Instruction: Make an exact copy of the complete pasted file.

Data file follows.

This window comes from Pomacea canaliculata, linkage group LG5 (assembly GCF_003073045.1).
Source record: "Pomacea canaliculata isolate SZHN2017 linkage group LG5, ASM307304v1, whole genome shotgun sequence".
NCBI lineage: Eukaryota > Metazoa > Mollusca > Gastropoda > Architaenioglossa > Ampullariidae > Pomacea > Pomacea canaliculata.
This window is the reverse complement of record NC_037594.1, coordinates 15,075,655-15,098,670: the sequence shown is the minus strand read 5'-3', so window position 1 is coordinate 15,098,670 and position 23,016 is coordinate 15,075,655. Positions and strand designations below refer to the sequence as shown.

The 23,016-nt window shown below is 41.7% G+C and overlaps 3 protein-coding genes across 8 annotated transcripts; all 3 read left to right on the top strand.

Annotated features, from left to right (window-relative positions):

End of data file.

This window comes from Pomacea canaliculata, linkage group LG5 (assembly GCF_003073045.1).
Source record: "Pomacea canaliculata isolate SZHN2017 linkage group LG5, ASM307304v1, whole genome shotgun sequence".
NCBI lineage: Eukaryota > Metazoa > Mollusca > Gastropoda > Architaenioglossa > Ampullariidae > Pomacea > Pomacea canaliculata.
This window is the reverse complement of record NC_037594.1, coordinates 15,075,655-15,098,670: the sequence shown is the minus strand read 5'-3', so window position 1 is coordinate 15,098,670 and position 23,016 is coordinate 15,075,655. Positions and strand designations below refer to the sequence as shown.

The 23,016-nt window shown below is 41.7% G+C and overlaps 3 protein-coding genes across 8 annotated transcripts; all 3 read left to right on the top strand.

Annotated features, from left to right (window-relative positions):